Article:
IN her recent statement on Libya to the UN Security Council, the Prosecutor of the International Court (ICC), Fatou Bensouda, spoke of the ‘challenging situation’ in the country. ‘In short, the situation continues to deteriorate and innocent civilians continue to bear the brunt of the fighting between the warring factions vying for control of Libyan territory.
‘The current state of affairs, in which civilians are victimised, is completely unacceptable. As stated in my Office’s 12th report to this Council, multiple conflicts across Libya consume the country, and parties to this conflict allegedly continue to commit serious crimes.’
She noted that the Council had ‘repeatedly condemned crimes allegedly committed’ by various groups such as the Islamic State of Iraq and the Levant (Isil), Ansar Al-Sharia ‘and other parties to the conflict in Libya.’
Bensouda added, ‘The number of internally displaced persons in Libya is believed to be almost 350,000. The persistent instability and armed conflict prevents my Office from conducting investigations within Libyan territory, in relation to both existing and potential new cases.’
One of the groups that has been wreaking havoc in Libya is being led by renegade General Khalifa Haftar, who is opposed to the African Union-backed Government of National Accord (GNA) in Tripoli. Gen Haftar has had a chequered military career over the last 40 years, falling in and out of favour with the late Colonel Muammar Gaddafi and collaborating with US intelligence agencies working against the late Libyan leader.
After Gaddafi was removed from office and murdered in 20l1, Gen Haftar, who had joined the uprising, disappeared from the limelight, only for him to re-emerge in 2014 with a call for Libyans to rise against the interim parliament.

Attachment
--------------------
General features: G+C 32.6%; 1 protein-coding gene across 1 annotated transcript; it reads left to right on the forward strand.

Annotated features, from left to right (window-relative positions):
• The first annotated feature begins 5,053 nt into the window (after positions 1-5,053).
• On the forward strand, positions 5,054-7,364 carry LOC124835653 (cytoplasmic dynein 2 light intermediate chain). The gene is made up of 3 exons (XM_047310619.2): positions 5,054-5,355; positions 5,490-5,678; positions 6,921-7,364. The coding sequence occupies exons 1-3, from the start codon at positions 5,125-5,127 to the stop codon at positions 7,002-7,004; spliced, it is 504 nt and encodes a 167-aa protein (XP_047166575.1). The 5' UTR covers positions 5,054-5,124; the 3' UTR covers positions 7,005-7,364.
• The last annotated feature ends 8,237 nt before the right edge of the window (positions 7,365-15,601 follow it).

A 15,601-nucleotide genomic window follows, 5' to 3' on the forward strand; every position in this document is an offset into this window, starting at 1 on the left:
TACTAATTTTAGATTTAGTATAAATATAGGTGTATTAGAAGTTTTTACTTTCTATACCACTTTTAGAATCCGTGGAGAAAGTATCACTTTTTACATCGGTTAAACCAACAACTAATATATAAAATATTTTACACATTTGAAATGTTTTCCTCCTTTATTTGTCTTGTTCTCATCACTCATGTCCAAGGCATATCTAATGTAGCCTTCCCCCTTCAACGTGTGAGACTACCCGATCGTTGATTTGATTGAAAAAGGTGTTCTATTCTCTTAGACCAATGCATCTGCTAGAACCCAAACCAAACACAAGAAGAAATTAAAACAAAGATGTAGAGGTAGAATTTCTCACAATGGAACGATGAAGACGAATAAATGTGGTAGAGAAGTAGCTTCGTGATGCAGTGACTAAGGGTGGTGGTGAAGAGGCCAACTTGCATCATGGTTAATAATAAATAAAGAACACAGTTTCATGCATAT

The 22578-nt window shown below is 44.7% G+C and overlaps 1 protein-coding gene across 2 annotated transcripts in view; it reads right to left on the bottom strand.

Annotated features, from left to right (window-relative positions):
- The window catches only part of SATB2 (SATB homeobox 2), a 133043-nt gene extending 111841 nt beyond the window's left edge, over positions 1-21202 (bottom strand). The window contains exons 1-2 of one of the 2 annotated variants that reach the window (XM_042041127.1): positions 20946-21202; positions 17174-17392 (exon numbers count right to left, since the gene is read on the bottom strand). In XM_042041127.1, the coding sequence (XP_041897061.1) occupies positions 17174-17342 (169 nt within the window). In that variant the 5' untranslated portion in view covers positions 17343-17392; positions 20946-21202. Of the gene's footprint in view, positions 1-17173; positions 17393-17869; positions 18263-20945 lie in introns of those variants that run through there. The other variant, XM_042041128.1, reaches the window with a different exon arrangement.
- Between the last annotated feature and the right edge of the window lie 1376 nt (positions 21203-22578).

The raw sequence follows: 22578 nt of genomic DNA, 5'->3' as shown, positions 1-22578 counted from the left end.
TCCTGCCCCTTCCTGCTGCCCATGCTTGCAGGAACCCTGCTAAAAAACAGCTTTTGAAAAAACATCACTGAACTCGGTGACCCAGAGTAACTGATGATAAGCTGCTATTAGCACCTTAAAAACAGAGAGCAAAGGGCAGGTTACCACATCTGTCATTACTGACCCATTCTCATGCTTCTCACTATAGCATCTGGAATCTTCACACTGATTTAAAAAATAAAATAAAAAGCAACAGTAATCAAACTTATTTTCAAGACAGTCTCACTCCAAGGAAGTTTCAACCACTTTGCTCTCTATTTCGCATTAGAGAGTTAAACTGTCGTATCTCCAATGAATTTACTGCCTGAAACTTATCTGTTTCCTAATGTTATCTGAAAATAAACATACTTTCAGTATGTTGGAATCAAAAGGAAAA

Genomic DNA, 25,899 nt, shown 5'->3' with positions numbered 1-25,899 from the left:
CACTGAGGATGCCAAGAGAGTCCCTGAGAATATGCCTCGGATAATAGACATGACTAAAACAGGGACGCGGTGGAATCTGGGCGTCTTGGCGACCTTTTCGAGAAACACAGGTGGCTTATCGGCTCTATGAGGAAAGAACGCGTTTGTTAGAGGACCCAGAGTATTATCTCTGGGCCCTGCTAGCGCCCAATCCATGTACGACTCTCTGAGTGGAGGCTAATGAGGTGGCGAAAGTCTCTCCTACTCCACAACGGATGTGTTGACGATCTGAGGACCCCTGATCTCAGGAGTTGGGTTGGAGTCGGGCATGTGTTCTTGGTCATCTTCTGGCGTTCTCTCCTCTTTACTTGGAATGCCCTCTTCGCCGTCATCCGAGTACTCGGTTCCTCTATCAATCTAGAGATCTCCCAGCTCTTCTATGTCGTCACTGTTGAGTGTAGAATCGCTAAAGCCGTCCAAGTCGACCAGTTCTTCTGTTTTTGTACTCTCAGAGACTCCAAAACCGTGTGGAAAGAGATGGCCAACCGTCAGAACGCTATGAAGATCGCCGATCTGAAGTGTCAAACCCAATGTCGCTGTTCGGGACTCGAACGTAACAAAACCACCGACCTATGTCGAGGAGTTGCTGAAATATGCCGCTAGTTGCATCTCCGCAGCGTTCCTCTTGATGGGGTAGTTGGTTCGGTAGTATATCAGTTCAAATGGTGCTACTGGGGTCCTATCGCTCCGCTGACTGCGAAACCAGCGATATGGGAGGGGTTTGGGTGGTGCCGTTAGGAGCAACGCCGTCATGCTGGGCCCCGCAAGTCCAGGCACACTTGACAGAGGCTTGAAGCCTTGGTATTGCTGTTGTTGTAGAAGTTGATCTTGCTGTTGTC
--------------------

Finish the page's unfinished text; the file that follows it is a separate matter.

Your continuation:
Many Libyans, though, did not take him seriously because of his previous links with Gaddafi and the US. Nevertheless, he was able to muster a force that has been destabilising the GNA. Given that he lacks support from Libyans, Gen Haftar has turned to rebels in Darfur in Sudan to aid him in his quest to topple the GNA.
According to the Sudanese Media Centre (SMC), two Darfuri rebel groups, the Sudan Liberation Movement (SLM) and the Justice and Equality Movement (JEM), have been providing fighters to help Gen Haftar forces carry out their al-karama operations in Libya’s oil-rich region. A dissident from JEM, Al-Raheema Ismail, told the SMC that the group was allowing its fighters to operate with Gen Haftar in Libya where atrocities have been committed.
In February this year it was reported that 30 SLM elements were killed during clashes in Kufta in southern Libya. The Sudanese army and Libyan officials have accused Darfuri rebels of waves of armed robbery and attacks on civilians in other parts of Libya – crimes that ICC Prosecutor Bensouda has been alluding to.
Added to these are human trafficking and the illegal movement of migrants from Africa to Europe. ‘Libya is a major hub for the illegal migration trade,’ Bensouda told the Security Council.
In December 2011, the SLM and JEM were declared by the Great Lakes Conference in Uganda to be the biggest threat to peace and stability in the region. Regional leaders said that the two rebel groups should be strongly resisted by African governments and the international community.
Even more sinister is the role Chadian forces are playing in compounding the chaos in Libya. Eyebrows were raised in certain quarters when on September 13 Gen Haftar visited N’Djamena as a guest of President Idriss Deby, who is the current chairman of the AU, which is backing the GNA in Libya. Chadian troops are said to have also aided the forces of Gen Haftar who has been accused of providing funds to pay five months’ salary arrears of members of the Chadian armed forces.
Deby and Gen Haftar know each other well, with the latter having been captured in 1987 with 300 of his men by the Chadian army during the Chadian-Libyan war over the Aouzou strip. Rather than intervene on behalf of the captured Libyan soldiers, Gaddafi disowned them and this led to Gen Haftar waging a campaign to remove Gaddafi from power. Now, Libya, it would seem, is on the verge of another major breakdown of law and order, as the renegade Gen Haftar battles for supreme power in the country with the aid of his Darfuri rebel allies.
The British parliament’s Foreign Affairs Committee noted recently, ‘Regional actors have destabilised Libya and are fuelling internal conflict by exporting weapons and ammunition to proxy militias in contravention of the United Nations arms embargo.’